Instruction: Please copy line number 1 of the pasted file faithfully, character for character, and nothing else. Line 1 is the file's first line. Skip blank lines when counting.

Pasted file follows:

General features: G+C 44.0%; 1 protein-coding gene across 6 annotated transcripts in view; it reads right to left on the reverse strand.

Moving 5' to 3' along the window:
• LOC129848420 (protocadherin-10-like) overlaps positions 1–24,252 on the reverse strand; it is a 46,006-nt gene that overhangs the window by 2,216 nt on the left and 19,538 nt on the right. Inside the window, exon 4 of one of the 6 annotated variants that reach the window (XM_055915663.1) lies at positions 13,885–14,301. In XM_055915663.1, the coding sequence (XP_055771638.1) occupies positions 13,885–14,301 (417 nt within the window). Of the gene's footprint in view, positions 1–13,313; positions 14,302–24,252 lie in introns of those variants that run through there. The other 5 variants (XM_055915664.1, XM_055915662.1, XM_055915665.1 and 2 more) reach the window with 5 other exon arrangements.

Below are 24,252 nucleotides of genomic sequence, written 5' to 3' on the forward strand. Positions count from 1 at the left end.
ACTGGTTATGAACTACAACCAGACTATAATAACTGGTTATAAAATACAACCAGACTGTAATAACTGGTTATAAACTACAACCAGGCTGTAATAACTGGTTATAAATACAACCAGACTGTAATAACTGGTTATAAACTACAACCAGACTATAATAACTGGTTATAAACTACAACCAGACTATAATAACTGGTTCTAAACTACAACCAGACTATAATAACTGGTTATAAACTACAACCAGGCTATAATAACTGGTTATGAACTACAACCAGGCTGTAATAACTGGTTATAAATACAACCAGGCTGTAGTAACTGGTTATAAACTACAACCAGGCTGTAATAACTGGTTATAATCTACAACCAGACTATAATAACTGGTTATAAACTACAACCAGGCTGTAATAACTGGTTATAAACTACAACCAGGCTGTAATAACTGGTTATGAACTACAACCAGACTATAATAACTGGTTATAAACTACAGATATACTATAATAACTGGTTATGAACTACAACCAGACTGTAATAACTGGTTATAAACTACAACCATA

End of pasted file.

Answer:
General features: G+C 44.0%; 1 protein-coding gene across 6 annotated transcripts in view; it reads right to left on the reverse strand.